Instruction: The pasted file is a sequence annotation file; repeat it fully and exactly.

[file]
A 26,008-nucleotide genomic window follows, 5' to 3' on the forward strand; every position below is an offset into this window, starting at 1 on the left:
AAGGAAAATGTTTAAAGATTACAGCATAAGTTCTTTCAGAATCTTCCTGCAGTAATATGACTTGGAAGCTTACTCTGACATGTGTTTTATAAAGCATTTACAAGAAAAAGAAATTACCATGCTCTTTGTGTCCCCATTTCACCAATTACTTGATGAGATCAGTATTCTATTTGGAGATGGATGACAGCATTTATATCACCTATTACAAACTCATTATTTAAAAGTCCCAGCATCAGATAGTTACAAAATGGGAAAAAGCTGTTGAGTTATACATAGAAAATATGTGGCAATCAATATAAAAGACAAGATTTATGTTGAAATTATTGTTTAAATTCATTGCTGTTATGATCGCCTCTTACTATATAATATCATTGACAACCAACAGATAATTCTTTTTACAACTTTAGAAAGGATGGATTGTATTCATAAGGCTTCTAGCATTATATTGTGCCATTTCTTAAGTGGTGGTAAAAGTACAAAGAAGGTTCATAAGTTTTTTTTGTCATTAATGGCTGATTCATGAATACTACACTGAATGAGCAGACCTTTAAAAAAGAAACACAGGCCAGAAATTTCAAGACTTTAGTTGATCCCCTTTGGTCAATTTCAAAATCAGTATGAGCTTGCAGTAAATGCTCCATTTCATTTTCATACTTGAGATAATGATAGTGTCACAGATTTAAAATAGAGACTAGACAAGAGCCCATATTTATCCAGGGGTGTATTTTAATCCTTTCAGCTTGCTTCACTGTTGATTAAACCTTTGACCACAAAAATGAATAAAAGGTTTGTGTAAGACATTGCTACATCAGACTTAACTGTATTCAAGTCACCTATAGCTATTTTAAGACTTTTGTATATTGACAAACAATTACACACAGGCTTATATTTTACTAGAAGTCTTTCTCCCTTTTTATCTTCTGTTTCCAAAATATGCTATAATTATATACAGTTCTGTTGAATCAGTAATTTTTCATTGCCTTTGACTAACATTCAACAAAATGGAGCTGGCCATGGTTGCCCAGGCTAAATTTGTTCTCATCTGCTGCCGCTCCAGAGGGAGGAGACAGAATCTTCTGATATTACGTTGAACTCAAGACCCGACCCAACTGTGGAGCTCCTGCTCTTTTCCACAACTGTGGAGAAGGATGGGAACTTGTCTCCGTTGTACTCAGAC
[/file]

A 26,008-nucleotide genomic window follows, 5' to 3' on the forward strand; every position below is an offset into this window, starting at 1 on the left:
AAGGAAAATGTTTAAAGATTACAGCATAAGTTCTTTCAGAATCTTCCTGCAGTAATATGACTTGGAAGCTTACTCTGACATGTGTTTTATAAAGCATTTACAAGAAAAAGAAATTACCATGCTCTTTGTGTCCCCATTTCACCAATTACTTGATGAGATCAGTATTCTATTTGGAGATGGATGACAGCATTTATATCACCTATTACAAACTCATTATTTAAAAGTCCCAGCATCAGATAGTTACAAAATGGGAAAAAGCTGTTGAGTTATACATAGAAAATATGTGGCAATCAATATAAAAGACAAGATTTATGTTGAAATTATTGTTTAAATTCATTGCTGTTATGATCGCCTCTTACTATATAATATCATTGACAACCAACAGATAATTCTTTTTACAACTTTAGAAAGGATGGATTGTATTCATAAGGCTTCTAGCATTATATTGTGCCATTTCTTAAGTGGTGGTAAAAGTACAAAGAAGGTTCATAAGTTTTTTTTGTCATTAATGGCTGATTCATGAATACTACACTGAATGAGCAGACCTTTAAAAAAGAAACACAGGCCAGAAATTTCAAGACTTTAGTTGATCCCCTTTGGTCAATTTCAAAATCAGTATGAGCTTGCAGTAAATGCTCCATTTCATTTTCATACTTGAGATAATGATAGTGTCACAGATTTAAAATAGAGACTAGACAAGAGCCCATATTTATCCAGGGGTGTATTTTAATCCTTTCAGCTTGCTTCACTGTTGATTAAACCTTTGACCACAAAAATGAATAAAAGGTTTGTGTAAGACATTGCTACATCAGACTTAACTGTATTCAAGTCACCTATAGCTATTTTAAGACTTTTGTATATTGACAAACAATTACACACAGGCTTATATTTTACTAGAAGTCTTTCTCCCTTTTTATCTTCTGTTTCCAAAATATGCTATAATTATATACAGTTCTGTTGAATCAGTAATTTTTCATTGCCTTTGACTAACATTCAACAAAATGGAGCTGGCCATGGTTGCCCAGGCTAAATTTGTTCTCATCTGCTGCCGCTCCAGAGGGAGGAGACAGAATCTTCTGATATTACGTTGAACTCAAGACCCGACCCAACTGTGGAGCTCCTGCTCTTTTCCACAACTGTGGAGAAGGATGGGAACTTGTCTCCGTTGTACTCAGAC